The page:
The trials of Elizabeth Knapp and Ann Glover
First is the unsettling incident of young Elizabeth Knapp. A young servant of prominent Puritan preacher Samuel Willard, the 16-year-old complained of pains in her body, which escalated into fits of wild screaming and hysterical. At one point Knapp even tried throwing herself into a fire. She claimed to have let the Devil in her bed, who had tried to convince her to kill herself and murder others. After awaking from a week-long catatonic state, Knapp began making strange animal sounds and spoke in a disturbingly deep voice. Was she actually possessed, or as modern theorists believe, mentally ill or faking possession as an act of rebellion against the oppression of the church at that time?
The second tale was that of a housekeeper named Ann Glover. In 1688, a doctor accused Glover of witchcraft after her children fell ill. As a foreigner from Ireland and a Catholic, Glover was generally disliked by the local Puritans and not being able to speak much English, was unable to defend herself. During her trial, many people came forward with accusations based on hearsay and “spectral evidence” (visions and dreams) causing Glover to break down; she was sentenced to death by hanging. Many believe that Glover was victimised due to her opposing faith and Irish nationality. It is also suggested that people were swept up in the case and were scapegoating her as the source of any bad luck they encountered.
To capture the essence of the period, director Robert Eggers was also keen to make the dialogue in The Witch historically accurate. Five years before the release of the film, he conducted intensive research into records from the time to gain inspiration. He studied Shakespearean texts, folktales, the Geneva Bible, court documents, diaries of Puritans, and witch pamphlets (published writings on witches and witch trials). Eggers studied these intently to understand the spirit and rhythm of the language, and consulted phrasebooks of quotes and prayers, some of which he lifted and put directly into the script. The result is incredibly haunting dialogue, giving a window into the puritanical superstitions of the time period.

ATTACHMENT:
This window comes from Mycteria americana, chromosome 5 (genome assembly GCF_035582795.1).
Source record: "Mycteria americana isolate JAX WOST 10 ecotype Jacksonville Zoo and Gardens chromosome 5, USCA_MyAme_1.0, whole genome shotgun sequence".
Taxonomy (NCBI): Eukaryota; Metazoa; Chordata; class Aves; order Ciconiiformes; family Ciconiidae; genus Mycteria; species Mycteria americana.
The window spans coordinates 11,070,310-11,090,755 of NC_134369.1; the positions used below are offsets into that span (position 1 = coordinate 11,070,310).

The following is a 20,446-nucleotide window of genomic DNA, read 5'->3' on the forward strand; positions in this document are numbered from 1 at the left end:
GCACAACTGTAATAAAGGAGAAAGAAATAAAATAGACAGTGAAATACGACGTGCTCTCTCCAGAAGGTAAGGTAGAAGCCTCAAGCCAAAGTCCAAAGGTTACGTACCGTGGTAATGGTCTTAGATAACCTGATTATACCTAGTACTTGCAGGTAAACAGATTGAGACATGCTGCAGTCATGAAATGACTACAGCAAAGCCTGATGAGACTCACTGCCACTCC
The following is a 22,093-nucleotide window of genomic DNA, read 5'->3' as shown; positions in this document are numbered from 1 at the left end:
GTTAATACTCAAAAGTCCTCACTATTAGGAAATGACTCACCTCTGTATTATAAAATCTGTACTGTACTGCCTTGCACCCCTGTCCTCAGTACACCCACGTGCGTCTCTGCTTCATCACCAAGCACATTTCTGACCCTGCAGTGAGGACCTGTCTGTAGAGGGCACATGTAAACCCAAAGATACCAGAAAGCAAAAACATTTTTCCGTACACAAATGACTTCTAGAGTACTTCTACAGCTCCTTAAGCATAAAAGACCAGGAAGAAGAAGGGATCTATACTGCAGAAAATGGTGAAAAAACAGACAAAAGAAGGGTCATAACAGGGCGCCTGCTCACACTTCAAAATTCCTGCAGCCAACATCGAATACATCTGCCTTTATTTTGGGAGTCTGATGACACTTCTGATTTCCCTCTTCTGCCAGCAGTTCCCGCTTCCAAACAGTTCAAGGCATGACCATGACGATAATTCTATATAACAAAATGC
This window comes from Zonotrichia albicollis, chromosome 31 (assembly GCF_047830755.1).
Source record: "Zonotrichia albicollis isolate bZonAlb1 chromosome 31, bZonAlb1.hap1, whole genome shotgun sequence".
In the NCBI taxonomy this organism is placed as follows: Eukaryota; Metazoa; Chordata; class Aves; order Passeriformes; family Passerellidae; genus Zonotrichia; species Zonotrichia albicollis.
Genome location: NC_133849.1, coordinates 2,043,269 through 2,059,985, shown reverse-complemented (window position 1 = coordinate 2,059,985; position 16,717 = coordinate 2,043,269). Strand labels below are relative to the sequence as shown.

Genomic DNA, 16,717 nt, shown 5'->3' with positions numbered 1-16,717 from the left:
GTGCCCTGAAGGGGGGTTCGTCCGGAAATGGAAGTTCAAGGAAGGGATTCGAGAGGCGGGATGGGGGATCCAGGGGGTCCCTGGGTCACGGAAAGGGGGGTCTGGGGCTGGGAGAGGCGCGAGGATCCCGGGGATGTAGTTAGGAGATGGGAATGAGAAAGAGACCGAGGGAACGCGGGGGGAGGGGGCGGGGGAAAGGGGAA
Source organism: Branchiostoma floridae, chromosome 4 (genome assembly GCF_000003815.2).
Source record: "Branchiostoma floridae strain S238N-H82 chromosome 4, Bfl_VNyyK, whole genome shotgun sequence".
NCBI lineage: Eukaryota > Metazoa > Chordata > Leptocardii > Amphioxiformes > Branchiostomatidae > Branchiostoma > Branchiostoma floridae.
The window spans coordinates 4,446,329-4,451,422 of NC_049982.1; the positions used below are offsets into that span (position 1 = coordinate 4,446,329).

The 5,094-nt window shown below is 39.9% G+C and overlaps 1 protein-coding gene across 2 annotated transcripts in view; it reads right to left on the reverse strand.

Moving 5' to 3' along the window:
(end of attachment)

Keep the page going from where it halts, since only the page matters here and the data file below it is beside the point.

Scrupulous period detail
To ensure the visual elements of the film were equally accurate, Eggers was granted regular access to Plimouth Plantation in Massachusetts, a recreation of Plymouth Colony circa. 1627. Eggers worked closely with the Plantation’s team, studying the architecture and furnishings of the recreated plantation, colonial village and the library in great detail in order to painstakingly recreate the setting for his film. According to Eggers, the film’s production designer Craig Lathrop was “fanatically uncompromising” in his creation of the sets, using authentic building materials and techniques wherever possible. He even recreated an authentic farmhouse from architectural renderings found in the library. Eggers claims that Lathrop’s sets were actually closer to real structures and featured little details like dirt on the floor, which helped create an incredibly believable stage for the film, but couldn’t have been so much fun for the actors.
The Witch is coming to Virgin Movies, Blu-ray™ and DVD on 18th July 2016 from Universal Pictures Home Entertainment.
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